Tag Archive: Home Attendant


File under: Pet Peeves; conversation overheard.

Her Dad is 95, living alone in New Jersey and has appointment to see a specialist about a serious medical diagnosis and his Home Attendant, who is from Senegal, is to accompany him.

From Utah, Pam, the daughter, one of four siblings who rotate in regularly and is charged as his health proxy, calls the morning of the appointment to find out that their main Home Attendant has taken an unscheduled vacation which the agency did not notify her of and with an hour to go, her dad is with this newcomer and still not up, dressed and fed. Livid but trying to remain cordial, she asks to speak to the replacement Attendant, Temish – who is from Ghana. She wonders to herself why the Agency sends no candidates from The States who can speak better English and are assimilated into American culture these days. A fight with them is for a future day. For now, the appointment is crucial.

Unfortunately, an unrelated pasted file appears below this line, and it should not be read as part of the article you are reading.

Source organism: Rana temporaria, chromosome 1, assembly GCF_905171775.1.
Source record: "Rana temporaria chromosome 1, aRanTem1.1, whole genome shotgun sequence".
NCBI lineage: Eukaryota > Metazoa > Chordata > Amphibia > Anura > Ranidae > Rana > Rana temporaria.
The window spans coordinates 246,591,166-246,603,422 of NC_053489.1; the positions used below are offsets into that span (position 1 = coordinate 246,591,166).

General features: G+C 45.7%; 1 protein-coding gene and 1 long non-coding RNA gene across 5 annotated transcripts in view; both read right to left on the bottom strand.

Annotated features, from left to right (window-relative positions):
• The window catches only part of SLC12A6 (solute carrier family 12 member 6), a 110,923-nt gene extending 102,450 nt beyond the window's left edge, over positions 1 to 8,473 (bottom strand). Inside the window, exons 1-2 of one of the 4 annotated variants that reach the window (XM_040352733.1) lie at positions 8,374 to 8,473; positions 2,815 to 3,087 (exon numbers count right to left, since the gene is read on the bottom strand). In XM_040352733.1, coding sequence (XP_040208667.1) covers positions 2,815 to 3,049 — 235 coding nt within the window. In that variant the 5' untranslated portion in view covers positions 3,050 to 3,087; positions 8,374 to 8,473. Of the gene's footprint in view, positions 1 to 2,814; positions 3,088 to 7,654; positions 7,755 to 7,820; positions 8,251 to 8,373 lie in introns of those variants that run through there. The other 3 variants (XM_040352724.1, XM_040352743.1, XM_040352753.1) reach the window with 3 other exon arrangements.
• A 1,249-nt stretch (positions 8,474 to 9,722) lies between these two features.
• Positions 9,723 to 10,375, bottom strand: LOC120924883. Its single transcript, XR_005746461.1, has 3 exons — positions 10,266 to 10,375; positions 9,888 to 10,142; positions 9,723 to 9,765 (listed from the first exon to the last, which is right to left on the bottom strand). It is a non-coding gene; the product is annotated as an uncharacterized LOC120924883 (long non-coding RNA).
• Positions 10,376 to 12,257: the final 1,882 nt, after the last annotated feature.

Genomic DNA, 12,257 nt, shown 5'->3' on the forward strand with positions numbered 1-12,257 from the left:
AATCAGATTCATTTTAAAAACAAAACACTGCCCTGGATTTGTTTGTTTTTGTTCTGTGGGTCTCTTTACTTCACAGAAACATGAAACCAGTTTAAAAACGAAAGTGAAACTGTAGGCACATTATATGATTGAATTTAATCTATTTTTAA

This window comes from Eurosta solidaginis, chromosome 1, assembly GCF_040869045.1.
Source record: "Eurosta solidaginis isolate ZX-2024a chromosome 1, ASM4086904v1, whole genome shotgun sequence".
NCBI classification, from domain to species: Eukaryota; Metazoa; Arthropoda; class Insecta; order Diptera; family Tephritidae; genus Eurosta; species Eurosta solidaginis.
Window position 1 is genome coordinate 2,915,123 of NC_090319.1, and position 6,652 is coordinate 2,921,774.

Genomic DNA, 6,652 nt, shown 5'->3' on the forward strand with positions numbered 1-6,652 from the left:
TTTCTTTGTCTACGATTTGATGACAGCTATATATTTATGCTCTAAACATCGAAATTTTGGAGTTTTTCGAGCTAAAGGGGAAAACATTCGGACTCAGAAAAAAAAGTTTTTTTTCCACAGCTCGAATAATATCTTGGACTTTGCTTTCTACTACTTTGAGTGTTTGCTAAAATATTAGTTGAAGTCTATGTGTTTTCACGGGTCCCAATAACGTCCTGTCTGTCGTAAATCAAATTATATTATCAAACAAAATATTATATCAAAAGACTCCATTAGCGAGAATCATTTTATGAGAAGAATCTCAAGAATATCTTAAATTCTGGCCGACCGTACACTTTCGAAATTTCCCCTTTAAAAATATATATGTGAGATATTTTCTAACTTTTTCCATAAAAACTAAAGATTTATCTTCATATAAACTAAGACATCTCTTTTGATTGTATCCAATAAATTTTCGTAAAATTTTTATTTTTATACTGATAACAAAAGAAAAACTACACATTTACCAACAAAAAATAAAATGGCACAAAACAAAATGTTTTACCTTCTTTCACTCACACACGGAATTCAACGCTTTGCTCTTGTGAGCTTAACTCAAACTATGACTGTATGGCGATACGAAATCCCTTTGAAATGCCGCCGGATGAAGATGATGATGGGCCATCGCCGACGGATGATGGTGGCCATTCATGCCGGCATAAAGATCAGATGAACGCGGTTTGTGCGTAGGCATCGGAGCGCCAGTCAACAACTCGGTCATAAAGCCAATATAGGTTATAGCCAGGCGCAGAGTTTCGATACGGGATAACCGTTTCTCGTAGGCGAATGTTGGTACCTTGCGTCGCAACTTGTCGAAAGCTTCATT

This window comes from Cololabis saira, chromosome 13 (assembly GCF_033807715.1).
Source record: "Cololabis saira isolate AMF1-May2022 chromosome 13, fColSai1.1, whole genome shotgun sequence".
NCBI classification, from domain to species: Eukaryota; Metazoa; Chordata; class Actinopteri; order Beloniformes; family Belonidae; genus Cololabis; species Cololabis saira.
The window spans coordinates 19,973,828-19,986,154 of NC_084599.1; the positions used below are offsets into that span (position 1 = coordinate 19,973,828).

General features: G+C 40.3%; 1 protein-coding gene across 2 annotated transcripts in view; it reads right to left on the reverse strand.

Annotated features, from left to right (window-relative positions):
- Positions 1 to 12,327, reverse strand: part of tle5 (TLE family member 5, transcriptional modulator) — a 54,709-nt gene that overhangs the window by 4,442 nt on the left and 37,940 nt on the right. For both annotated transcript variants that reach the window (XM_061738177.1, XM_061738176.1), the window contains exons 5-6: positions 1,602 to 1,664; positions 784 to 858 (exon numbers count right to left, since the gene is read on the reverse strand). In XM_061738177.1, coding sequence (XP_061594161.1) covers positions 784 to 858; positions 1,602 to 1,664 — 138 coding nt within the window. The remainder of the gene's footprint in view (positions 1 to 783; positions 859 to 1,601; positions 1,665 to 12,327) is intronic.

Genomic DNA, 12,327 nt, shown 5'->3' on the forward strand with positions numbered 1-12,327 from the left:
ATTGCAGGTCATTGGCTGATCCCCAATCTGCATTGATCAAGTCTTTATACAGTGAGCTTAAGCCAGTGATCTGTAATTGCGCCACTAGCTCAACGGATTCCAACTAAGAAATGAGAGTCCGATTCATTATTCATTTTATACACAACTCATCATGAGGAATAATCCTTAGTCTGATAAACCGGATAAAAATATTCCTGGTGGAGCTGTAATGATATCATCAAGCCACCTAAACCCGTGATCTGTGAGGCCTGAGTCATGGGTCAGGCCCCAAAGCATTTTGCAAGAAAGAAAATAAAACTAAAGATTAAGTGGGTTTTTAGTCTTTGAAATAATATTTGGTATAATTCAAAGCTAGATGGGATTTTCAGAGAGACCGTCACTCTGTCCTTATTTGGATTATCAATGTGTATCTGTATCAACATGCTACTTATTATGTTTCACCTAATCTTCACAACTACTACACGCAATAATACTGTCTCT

When she tells the new Attendant of the magnitude of the appointment and how they have to be picked up in an hour, all the replacement says is, “
I know. I know…” This is one of Pam’s pet peeves and the following conversation ensues:

“This is an important appointment.
I know.
You guys are getting picked-up in an hour.
I know.
The sky is blue gaga today.
I kn-n-n… (stuttering ensues)”

“Stop saying ‘I know’! If you knew, then you’d be up and Dad would ‘know’ he has an appointment. He is still not up, has not eaten breakfast and doesn’t remember this.